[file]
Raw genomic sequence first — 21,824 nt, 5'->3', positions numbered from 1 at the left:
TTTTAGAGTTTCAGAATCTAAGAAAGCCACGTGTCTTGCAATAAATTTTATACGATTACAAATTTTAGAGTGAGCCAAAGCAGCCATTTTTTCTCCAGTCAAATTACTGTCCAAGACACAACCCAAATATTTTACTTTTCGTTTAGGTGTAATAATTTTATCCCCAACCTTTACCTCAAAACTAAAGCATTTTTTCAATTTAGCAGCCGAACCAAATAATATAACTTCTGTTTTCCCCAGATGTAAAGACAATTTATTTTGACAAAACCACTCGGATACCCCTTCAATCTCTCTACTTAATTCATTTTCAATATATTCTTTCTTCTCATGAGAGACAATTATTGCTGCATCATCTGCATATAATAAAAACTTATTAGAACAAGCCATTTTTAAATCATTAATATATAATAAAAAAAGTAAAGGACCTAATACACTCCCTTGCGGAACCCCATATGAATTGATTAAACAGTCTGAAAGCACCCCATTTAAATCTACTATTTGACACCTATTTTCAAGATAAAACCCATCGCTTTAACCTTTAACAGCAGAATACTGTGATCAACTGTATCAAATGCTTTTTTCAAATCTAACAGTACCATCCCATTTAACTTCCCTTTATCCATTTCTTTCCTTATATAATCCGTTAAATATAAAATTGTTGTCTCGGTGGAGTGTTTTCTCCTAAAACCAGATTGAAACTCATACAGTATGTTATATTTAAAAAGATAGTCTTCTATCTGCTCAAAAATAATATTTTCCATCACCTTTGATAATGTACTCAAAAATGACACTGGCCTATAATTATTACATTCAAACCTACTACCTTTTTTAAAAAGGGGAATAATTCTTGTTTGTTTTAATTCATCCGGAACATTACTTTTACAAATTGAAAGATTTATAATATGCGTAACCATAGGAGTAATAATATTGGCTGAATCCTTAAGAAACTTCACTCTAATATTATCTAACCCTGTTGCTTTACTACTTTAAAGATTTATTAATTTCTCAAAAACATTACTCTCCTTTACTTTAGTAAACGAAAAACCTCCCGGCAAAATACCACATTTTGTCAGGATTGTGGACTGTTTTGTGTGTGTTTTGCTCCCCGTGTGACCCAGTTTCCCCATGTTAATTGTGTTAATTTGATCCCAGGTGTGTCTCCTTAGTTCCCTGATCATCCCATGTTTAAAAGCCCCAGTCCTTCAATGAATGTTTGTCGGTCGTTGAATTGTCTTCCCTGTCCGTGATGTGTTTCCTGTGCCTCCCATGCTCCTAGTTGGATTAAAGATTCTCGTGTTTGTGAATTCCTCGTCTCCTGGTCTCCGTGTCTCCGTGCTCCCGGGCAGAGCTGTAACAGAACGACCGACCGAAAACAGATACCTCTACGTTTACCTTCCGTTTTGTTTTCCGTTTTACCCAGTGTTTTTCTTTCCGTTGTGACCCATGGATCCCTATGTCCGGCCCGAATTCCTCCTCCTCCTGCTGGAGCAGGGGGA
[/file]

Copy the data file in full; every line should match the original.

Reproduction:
Raw genomic sequence first — 21,824 nt, 5'->3', positions numbered from 1 at the left:
TTTTAGAGTTTCAGAATCTAAGAAAGCCACGTGTCTTGCAATAAATTTTATACGATTACAAATTTTAGAGTGAGCCAAAGCAGCCATTTTTTCTCCAGTCAAATTACTGTCCAAGACACAACCCAAATATTTTACTTTTCGTTTAGGTGTAATAATTTTATCCCCAACCTTTACCTCAAAACTAAAGCATTTTTTCAATTTAGCAGCCGAACCAAATAATATAACTTCTGTTTTCCCCAGATGTAAAGACAATTTATTTTGACAAAACCACTCGGATACCCCTTCAATCTCTCTACTTAATTCATTTTCAATATATTCTTTCTTCTCATGAGAGACAATTATTGCTGCATCATCTGCATATAATAAAAACTTATTAGAACAAGCCATTTTTAAATCATTAATATATAATAAAAAAAGTAAAGGACCTAATACACTCCCTTGCGGAACCCCATATGAATTGATTAAACAGTCTGAAAGCACCCCATTTAAATCTACTATTTGACACCTATTTTCAAGATAAAACCCATCGCTTTAACCTTTAACAGCAGAATACTGTGATCAACTGTATCAAATGCTTTTTTCAAATCTAACAGTACCATCCCATTTAACTTCCCTTTATCCATTTCTTTCCTTATATAATCCGTTAAATATAAAATTGTTGTCTCGGTGGAGTGTTTTCTCCTAAAACCAGATTGAAACTCATACAGTATGTTATATTTAAAAAGATAGTCTTCTATCTGCTCAAAAATAATATTTTCCATCACCTTTGATAATGTACTCAAAAATGACACTGGCCTATAATTATTACATTCAAACCTACTACCTTTTTTAAAAAGGGGAATAATTCTTGTTTGTTTTAATTCATCCGGAACATTACTTTTACAAATTGAAAGATTTATAATATGCGTAACCATAGGAGTAATAATATTGGCTGAATCCTTAAGAAACTTCACTCTAATATTATCTAACCCTGTTGCTTTACTACTTTAAAGATTTATTAATTTCTCAAAAACATTACTCTCCTTTACTTTAGTAAACGAAAAACCTCCCGGCAAAATACCACATTTTGTCAGGATTGTGGACTGTTTTGTGTGTGTTTTGCTCCCCGTGTGACCCAGTTTCCCCATGTTAATTGTGTTAATTTGATCCCAGGTGTGTCTCCTTAGTTCCCTGATCATCCCATGTTTAAAAGCCCCAGTCCTTCAATGAATGTTTGTCGGTCGTTGAATTGTCTTCCCTGTCCGTGATGTGTTTCCTGTGCCTCCCATGCTCCTAGTTGGATTAAAGATTCTCGTGTTTGTGAATTCCTCGTCTCCTGGTCTCCGTGTCTCCGTGCTCCCGGGCAGAGCTGTAACAGAACGACCGACCGAAAACAGATACCTCTACGTTTACCTTCCGTTTTGTTTTCCGTTTTACCCAGTGTTTTTCTTTCCGTTGTGACCCATGGATCCCTATGTCCGGCCCGAATTCCTCCTCCTCCTGCTGGAGCAGGGGGA